Ingredients8 medium-sized apples 1 1/2 cups organic rolled oats 1/2 cup chopped pecans 1/3 cup Sucanat (or brown sugar) 1/4 cup almond flour 1/4 cup apple sauce 2 tablespoons ground flax seeds 1 teaspoon cinnamon 1/2 teaspoon vanilla 1/4 teaspoon salt (to taste)
How about a hot bowl of freshly baked apple crisp at the trailhead? The apples, cinnamon, and toasted pecans are super fragrant and warm any campsite meal. A bowl of apple crisp is pretty much the perfect end to any cool or cold weather adventure. This version is vegan, if you like to avoid dealing with dairy in the backcountry.
Pre-heat the charcoal briquettes. Place about 24 briquettes into a metal container or briquette chimney. Pour a few squirts of the charcoal starter fluid on the briquettes and light with a match. As the briquettes heat—they will turn from black to gray. This will take about 10 minutes or so, depending on wind and outside temperature. As the briquettes heat (a good fire with coals will also work), prepare the apple crumble.
Wash, peel, and slice the apples off the core. Set aside. Combine the oats, Sucanat (or brown sugar), almond flour, chopped pecans, ground flax seed, cinnamon, and salt. Add the applesauce and vanilla. Stir until mixture is sticky—the almond flour, oats, ground flax, and applesauce will form into a crumble.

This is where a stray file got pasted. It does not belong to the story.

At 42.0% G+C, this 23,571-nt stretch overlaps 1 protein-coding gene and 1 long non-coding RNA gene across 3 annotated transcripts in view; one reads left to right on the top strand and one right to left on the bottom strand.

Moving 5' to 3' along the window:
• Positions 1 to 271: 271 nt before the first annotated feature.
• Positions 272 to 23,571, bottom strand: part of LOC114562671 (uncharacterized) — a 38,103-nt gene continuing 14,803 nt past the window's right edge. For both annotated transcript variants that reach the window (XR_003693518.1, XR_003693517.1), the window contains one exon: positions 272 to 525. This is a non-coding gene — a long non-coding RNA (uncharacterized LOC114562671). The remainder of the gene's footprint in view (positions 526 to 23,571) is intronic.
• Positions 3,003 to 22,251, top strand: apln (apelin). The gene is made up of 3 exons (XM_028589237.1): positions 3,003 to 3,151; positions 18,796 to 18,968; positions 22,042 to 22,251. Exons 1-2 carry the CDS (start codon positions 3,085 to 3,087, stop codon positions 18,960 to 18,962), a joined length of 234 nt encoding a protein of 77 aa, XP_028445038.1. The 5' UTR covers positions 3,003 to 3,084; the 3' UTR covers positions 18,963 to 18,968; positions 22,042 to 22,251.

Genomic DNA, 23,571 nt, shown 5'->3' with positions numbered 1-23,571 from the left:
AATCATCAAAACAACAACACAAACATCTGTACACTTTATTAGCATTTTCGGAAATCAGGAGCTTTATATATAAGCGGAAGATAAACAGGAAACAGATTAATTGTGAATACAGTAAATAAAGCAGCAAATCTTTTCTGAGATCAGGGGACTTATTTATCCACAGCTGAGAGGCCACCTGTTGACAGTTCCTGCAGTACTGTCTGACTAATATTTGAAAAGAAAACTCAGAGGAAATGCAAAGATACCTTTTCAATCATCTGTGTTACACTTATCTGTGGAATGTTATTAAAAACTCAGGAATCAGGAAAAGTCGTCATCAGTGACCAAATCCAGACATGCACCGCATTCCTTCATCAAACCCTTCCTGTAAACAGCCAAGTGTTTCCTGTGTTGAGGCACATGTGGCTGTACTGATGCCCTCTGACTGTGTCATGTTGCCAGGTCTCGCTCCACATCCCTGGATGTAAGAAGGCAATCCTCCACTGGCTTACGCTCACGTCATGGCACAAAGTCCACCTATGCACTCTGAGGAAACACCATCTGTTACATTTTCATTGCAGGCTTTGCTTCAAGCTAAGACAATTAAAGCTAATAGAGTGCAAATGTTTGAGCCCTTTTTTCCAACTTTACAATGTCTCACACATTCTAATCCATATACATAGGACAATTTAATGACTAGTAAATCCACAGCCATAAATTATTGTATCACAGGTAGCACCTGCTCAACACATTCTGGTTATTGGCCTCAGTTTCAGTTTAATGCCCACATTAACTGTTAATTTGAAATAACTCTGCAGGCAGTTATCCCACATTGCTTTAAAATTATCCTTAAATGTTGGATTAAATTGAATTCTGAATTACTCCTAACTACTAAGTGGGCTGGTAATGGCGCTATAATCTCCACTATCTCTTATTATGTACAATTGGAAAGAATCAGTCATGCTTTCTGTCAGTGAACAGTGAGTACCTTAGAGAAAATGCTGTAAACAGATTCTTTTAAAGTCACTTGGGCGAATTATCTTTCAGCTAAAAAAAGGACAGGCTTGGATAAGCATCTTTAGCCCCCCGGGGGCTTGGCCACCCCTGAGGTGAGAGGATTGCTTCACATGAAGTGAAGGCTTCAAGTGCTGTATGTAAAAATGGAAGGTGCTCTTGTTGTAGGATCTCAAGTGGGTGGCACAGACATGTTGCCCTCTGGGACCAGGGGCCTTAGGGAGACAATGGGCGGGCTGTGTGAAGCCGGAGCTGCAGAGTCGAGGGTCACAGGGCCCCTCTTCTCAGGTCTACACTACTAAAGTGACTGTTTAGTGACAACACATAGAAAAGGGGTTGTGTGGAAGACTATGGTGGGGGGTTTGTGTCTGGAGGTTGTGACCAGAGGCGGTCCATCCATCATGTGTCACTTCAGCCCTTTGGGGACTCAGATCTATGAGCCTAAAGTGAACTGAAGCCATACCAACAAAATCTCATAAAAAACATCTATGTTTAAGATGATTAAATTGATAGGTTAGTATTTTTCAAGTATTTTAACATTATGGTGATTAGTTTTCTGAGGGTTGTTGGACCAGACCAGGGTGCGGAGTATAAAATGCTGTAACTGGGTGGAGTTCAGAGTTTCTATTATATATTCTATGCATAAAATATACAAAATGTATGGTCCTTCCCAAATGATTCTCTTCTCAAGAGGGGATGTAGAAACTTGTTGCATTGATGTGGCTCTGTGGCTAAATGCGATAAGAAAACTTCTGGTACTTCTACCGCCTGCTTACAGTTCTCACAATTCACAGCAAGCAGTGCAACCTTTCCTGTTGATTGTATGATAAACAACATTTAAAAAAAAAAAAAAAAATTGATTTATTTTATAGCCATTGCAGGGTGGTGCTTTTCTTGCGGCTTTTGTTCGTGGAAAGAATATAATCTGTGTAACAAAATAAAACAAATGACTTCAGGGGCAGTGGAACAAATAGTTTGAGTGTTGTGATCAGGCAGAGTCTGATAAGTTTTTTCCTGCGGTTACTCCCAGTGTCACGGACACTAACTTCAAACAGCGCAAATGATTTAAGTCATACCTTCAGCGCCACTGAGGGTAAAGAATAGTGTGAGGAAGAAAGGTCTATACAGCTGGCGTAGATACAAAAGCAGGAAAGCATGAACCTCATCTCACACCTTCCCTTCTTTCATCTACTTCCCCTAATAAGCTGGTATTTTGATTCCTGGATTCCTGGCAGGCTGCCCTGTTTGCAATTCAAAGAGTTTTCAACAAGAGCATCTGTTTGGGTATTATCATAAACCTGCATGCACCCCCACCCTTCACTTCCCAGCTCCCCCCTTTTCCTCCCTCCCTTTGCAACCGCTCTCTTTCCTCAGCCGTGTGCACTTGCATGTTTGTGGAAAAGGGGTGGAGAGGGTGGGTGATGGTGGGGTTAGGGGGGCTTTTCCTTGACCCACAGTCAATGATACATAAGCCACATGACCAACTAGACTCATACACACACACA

Pour the sliced apples into a clean seasoned Dutch oven. Add the crumble and pat firm with a spoon. Cover the Dutch oven with its lid. Place 8 pre-heated briquettes under the Dutch oven, and 12 on the top lid. This ratio provides about 350 degrees. Check the apples periodically and move the coals around to keep a consistent heat. Add additional briquettes as needed. Bake for about 30-40 minutes. The apple crisp is done when the crumble has slightly browned and the apples have softened.
Serve with your favorite plant-based milk or whipped topping. To modify this crisp for a dessert, add an additional 1/4 cup or more of sweetener. Serves 4 to 6. To see a full video about the Dutch oven basics, including preparing this recipe, visit the Plant-Based Scratch Kitchen (PBSK).